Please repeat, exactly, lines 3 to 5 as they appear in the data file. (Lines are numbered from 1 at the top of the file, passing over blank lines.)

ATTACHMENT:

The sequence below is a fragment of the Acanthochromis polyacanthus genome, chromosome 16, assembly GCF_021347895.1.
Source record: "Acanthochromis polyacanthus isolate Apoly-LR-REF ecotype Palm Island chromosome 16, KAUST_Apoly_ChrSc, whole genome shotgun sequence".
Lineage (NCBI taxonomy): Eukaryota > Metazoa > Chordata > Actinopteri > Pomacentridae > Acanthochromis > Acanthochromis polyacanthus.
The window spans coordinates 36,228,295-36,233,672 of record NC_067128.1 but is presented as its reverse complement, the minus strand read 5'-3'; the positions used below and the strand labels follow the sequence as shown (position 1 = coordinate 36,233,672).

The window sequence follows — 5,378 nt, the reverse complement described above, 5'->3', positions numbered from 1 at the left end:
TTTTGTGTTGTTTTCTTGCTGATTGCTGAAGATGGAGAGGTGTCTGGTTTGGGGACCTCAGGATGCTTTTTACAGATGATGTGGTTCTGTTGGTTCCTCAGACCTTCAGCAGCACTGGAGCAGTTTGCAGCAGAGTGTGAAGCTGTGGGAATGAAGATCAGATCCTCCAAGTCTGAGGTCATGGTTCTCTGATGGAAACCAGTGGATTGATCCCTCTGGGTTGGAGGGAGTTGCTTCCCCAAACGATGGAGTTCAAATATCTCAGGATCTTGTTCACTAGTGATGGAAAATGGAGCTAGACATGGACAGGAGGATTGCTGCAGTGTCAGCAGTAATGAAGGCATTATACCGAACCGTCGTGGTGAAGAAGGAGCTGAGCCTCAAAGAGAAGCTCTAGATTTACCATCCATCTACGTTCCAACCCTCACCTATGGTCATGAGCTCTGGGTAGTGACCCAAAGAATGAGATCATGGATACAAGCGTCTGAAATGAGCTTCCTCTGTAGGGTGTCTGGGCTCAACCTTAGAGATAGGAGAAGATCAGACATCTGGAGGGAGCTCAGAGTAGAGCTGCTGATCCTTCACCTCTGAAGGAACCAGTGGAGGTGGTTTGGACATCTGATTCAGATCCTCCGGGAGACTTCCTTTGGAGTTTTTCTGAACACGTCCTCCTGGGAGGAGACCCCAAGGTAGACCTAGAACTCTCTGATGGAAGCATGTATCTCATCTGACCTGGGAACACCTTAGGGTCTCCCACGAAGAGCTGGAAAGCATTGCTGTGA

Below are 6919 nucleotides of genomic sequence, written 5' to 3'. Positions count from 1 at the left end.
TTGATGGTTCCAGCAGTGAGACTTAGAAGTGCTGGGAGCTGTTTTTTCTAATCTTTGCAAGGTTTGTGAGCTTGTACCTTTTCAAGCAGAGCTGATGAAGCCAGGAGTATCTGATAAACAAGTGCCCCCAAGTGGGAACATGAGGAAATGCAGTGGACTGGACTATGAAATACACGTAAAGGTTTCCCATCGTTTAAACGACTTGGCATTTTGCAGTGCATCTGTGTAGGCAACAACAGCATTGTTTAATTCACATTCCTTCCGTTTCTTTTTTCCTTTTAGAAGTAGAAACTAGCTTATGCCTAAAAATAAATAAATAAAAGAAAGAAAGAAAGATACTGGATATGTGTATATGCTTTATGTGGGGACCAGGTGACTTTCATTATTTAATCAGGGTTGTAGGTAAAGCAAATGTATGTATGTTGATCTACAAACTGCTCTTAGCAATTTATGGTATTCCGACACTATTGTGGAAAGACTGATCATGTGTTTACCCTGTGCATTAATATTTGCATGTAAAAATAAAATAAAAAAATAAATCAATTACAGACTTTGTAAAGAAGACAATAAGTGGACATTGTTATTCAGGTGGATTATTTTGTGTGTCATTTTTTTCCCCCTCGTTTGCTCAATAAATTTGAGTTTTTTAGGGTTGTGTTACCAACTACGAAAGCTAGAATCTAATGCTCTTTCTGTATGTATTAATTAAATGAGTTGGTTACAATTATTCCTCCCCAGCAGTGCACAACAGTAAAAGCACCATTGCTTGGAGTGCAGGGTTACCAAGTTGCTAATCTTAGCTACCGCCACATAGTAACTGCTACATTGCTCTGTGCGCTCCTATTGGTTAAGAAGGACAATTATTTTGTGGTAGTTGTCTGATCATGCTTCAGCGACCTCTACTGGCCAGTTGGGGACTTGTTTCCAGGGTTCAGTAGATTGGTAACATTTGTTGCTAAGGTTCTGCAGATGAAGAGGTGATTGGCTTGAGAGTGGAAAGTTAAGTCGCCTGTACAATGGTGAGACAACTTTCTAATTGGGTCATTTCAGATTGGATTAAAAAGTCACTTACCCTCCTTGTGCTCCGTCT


Lineage (NCBI taxonomy): Eukaryota > Metazoa > Chordata > Actinopteri > Pomacentridae > Acanthochromis > Acanthochromis polyacanthus.
The window spans coordinates 36,228,295-36,233,672 of record NC_067128.1 but is presented as its reverse complement, the minus strand read 5'-3'; the positions used below and the strand labels follow the sequence as shown (position 1 = coordinate 36,233,672).

The window sequence follows — 5,378 nt, the reverse complement described above, 5'->3', positions numbered from 1 at the left end: